Twitter’s Pivot to News and What It Means for Marketers

2016 has been a year of Twitter finding itself. Jack Dorsey took the helm as the company’s leader. Twitter Moments launched. It even has an algorithm. The platform has been working diligently to implement changes designed to bring in new users, keep new users happy and get both groups to use the platform more often. The biggest update, however, may be how it talks about itself. Twitter recently changed its App Store categorization from “Social Networking” to “News,” where it quickly became the #1 free app in the category. 

It’s Not a Change. It’s Doubling Down.

The social networking space is, needless to say, crowded. Between mainstays like Facebook and Instagram and newcomers like WhatsApp and Snapchat, the field is pretty dense. But one thing that Twitter’s alway excelled at when it comes to the competition is its focus and success when it comes to real-time news. Despite great efforts from Facebook with trending stories and Snapchat with Discover, Twitter still stands out when it comes to real-time news and events.

Instead of competing on the same ground as everyone else, Twitter’s move just shows that it is focusing on that point of differentiation. It aims to compete for attention and users by focusing on its unique selling proposition—news.

The Real-Time Platform

Twitter’s about what’s happening in the world in the here and now. Other social networks are about what’s happening with you here and now. Twitter is about joining a worldwide conversation about something everyone is talking about when other social networks let users talk about what’s on their minds and going on in their lives. These delineations have exceptions, but in general, that’s what separates the platforms.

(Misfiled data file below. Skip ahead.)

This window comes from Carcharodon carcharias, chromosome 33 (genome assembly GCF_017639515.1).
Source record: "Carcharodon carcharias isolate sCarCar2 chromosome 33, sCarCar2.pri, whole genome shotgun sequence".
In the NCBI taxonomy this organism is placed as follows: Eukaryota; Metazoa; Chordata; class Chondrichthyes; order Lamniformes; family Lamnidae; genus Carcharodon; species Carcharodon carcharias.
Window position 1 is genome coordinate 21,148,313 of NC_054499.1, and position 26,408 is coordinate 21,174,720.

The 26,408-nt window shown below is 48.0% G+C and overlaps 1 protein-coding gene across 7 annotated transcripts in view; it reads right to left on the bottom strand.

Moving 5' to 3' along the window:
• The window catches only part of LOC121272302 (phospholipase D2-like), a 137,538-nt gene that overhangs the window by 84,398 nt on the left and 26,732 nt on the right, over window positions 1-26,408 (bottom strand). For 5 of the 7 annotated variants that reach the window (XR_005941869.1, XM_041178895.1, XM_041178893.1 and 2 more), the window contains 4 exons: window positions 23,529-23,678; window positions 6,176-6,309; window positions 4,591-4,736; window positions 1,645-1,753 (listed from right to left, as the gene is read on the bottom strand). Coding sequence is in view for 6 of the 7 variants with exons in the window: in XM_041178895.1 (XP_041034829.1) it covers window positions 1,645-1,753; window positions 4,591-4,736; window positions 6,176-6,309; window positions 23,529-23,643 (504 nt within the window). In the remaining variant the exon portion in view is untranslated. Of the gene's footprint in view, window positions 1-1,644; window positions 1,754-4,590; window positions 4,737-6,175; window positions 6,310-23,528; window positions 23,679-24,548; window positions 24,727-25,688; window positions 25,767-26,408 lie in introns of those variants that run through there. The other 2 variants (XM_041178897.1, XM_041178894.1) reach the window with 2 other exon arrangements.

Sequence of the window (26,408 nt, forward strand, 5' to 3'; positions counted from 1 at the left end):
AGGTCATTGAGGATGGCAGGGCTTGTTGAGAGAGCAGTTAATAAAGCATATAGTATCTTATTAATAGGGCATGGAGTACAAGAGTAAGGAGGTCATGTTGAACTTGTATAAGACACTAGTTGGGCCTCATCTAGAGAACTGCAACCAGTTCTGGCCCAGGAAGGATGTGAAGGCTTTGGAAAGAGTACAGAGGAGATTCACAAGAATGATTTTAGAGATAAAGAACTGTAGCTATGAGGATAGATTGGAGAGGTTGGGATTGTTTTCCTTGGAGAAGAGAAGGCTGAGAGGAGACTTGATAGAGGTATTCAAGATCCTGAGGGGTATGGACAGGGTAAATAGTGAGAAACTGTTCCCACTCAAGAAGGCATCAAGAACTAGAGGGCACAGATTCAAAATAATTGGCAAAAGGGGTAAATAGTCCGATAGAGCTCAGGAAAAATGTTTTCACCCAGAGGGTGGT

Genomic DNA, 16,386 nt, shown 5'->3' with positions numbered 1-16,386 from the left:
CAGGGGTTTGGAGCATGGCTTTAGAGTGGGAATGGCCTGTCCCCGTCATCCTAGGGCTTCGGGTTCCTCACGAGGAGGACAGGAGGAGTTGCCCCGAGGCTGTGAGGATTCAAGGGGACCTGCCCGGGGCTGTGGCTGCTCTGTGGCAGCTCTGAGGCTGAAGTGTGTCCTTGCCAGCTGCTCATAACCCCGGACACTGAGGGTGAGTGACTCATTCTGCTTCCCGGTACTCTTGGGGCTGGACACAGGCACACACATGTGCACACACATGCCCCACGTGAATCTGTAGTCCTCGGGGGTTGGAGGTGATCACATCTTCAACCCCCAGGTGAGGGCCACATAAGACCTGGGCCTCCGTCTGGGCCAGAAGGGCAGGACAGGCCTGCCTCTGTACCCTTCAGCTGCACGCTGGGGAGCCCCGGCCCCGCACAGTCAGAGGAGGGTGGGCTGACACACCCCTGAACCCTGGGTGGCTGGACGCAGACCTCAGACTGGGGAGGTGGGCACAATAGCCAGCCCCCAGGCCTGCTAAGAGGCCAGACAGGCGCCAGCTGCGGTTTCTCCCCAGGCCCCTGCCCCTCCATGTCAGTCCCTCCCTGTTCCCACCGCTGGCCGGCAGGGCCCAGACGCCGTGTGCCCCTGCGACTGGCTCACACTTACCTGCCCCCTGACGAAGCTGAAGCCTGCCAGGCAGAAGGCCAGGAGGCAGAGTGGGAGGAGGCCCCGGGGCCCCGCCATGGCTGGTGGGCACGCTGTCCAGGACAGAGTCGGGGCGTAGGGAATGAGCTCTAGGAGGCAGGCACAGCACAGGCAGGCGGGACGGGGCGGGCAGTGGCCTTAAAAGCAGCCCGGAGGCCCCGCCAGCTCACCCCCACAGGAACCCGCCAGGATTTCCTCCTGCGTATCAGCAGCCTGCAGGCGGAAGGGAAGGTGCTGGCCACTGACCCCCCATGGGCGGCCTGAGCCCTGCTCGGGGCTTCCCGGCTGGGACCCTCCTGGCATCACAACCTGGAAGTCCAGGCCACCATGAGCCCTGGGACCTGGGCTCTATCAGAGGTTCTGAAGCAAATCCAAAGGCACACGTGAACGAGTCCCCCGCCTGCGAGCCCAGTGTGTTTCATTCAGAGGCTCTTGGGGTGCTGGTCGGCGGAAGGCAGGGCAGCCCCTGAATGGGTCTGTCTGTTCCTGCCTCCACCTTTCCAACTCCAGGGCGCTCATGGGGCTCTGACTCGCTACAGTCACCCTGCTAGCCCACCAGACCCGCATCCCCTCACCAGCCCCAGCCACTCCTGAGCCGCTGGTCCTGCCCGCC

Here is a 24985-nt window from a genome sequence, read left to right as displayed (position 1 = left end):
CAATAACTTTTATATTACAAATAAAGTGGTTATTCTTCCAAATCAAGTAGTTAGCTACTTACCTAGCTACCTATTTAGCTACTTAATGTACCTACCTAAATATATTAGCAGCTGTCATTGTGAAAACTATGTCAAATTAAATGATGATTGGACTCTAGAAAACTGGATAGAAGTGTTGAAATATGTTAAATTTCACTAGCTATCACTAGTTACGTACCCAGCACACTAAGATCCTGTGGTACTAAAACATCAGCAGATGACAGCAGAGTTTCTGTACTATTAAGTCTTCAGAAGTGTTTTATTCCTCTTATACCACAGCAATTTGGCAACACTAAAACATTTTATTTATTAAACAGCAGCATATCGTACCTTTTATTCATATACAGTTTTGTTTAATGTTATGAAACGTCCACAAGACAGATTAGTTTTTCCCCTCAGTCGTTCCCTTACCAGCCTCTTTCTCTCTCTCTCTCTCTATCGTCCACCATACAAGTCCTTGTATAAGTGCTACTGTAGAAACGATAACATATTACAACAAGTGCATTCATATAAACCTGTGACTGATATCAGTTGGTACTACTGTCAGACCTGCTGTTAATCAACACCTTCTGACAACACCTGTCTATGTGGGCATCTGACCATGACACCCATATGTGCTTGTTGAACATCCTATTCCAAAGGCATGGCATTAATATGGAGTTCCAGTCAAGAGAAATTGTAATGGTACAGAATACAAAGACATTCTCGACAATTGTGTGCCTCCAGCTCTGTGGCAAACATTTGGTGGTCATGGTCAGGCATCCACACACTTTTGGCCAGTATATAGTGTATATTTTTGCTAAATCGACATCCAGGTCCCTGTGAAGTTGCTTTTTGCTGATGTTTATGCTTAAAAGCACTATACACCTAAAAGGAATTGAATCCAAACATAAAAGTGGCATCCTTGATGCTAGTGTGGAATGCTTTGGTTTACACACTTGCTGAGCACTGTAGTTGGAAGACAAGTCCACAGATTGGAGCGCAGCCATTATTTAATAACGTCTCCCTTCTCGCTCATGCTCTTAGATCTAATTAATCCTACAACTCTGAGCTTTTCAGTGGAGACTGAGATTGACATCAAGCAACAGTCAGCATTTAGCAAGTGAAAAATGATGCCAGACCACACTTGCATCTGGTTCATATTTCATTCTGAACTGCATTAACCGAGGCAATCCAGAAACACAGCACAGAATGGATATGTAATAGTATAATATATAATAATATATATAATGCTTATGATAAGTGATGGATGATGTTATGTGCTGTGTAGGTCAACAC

This could end up being a very good thing for Twitter. It’s certainly differentiating, giving it more prominence in the App Store, which will lead to more attention and, in turn, more users. It also makes Twitter’s value more apparent to new users. It says, “Get news here,” allowing them to dive in and get started, while picking up on the other features along the way.

More users makes the platform more attractive for brands, and investors will certainly be pleased. The move is a small, simple one, but it’s potential impact could be significant.

What About Brands?

The move should point brands more in the direction for how they should share content on the platform. Many brands approach Twitter with content calendars of planned content, but if Twitter aims to focus on being a discussion around news and real-time conversations, planning out content unrelated to what people are talking about may not be the best use of the platform. Instead, Twitter’s inviting brands to look at what’s happening in the here and now and then add a relevant perspective to it. Leave the planned content to the other guys. This doesn’t mean commenting on everything but the conversations that are relevant to the brand and its audience. Add value, not noise.